Salka stops mid-sentence – holds her hand up to halt the conversation for a moment, circling back to the idea that Reykjavíkurdætur’s feminist politics make them radical. “It would be very good if you could put in the interview that it would be very unusual not to be a feminist band. We get asked this a lot. And it makes no sense not to be a feminist. It feels weird to me that people label us as a feminist band; it bothers me.” She describes an interview at Eurosonic festival, where a journalist spent forty minutes interviewing them without once asking about the music. “I was like, ‘we have sat in an interview for 40 minutes now as a band that is playing at this music festival and you have not asked us about one song, or anything concerning that we are artists composing and writing lyrics and performing and thinking about that a lot. We have been working as musicians for almost four years and you haven’t asked us a single thing about that. To me that’s very unfeminist.’”
Katrín nods. “Every band should be a feminist band. Unless they are like ‘we hate women.’ We didn’t think, ‘oh we’re going to be a feminist band’, but we’re many women, we’re being loud in a male dominated space, talking about things we’re unhappy about – it was the audience and media that labelled us as feminist.”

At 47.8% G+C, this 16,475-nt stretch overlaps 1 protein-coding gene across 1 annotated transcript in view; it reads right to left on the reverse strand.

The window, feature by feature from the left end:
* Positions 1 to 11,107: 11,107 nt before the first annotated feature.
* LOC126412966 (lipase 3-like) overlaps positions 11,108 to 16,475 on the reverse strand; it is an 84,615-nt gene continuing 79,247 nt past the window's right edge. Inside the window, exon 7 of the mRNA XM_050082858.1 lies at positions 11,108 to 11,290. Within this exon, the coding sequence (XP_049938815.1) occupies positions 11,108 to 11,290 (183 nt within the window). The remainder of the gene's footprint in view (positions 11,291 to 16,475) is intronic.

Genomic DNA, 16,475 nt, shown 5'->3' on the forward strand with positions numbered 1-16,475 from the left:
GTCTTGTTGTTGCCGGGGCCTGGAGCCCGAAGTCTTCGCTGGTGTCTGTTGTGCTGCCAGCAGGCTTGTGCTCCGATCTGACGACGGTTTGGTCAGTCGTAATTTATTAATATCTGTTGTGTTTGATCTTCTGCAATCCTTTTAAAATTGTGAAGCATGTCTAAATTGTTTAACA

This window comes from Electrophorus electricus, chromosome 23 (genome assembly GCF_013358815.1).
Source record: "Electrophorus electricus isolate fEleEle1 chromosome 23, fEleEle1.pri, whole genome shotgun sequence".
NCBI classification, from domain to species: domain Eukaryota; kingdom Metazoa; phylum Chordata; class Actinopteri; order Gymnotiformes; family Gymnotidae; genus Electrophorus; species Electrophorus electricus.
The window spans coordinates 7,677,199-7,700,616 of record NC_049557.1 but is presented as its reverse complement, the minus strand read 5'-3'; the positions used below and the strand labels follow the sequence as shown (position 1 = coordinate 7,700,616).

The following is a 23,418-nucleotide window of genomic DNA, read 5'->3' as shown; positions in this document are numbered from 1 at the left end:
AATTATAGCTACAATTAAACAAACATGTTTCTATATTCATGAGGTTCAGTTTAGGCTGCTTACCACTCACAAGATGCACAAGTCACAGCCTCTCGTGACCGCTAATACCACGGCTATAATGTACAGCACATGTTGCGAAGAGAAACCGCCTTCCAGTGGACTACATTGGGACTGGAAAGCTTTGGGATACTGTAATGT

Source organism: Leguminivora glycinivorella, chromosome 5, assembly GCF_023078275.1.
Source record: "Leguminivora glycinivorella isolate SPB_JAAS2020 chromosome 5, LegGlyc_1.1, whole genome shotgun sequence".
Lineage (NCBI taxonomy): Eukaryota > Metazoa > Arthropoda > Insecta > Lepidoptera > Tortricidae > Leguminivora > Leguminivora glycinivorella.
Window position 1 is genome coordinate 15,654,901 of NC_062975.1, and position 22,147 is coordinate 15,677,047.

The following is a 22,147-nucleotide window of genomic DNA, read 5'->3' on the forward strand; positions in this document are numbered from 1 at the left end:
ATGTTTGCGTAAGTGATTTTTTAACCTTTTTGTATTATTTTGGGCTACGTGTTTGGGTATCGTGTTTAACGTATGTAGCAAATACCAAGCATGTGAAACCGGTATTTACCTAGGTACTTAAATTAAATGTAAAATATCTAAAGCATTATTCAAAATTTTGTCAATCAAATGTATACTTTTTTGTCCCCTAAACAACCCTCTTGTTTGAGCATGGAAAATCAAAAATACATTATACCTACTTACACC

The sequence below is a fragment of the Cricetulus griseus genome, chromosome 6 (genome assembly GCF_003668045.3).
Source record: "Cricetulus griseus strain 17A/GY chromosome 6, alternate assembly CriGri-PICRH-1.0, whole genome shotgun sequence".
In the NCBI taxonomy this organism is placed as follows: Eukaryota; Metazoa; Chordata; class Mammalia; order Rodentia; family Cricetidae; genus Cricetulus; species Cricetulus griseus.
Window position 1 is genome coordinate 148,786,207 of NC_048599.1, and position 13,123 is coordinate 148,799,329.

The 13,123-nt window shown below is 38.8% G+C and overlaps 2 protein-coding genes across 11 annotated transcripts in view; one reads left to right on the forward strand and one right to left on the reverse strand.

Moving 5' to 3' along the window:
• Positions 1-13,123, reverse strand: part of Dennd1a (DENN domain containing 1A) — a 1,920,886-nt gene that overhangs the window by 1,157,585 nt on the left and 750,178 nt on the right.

Reykjavíkurdætur’s determination to do music on their own terms, and the wit and humour with which they approach their work is obvious in the energy of the sound – even though I can’t understand the lyrics. Not that comprehension necessarily matters to the girls. Their Facebook page has the tag “shlengideng”, a made-up nonsense word that captures the spirit with which they approach performance. “Who came up with shlengideng?” Salka asks. “Kolfinna? Because when we started rapping none of us had been doing it prior so we were all really bad at it. Often we would forget lyrics and stuff so we’d be like ‘shlengidengydeng, shlengidengy dang dang dang.’ So that’s why I think the webpage is called that. We can’t change it!”
Now though, they are no longer amateurs. The girls have honed their lyrics, content and flow to a place they feel proud of. The abrasive Icelandic language coupled with the rhythmic pace of the delivery is impressive; and it’s easy to see how Reykjavíkurdætur have started to break out on the international scene. I ask whether there is any pressure to perform in English now that so many of their bookings are abroad.
“We’ve been told you have to start rapping in English, so you can go to the States and stuff,” Salka explains. “So it’s like, yeah, and then we’re like maybe we should mix it up and stuff. But it’s rapping. And it’s playing with words. We’re so good at that in Icelandic.” She looks me straight in the eyes. “Seriously. You should hear us rap Icelandic, we’re so good. So it’s so much easier for us to do it like that. We can do much more, it’s more clever.”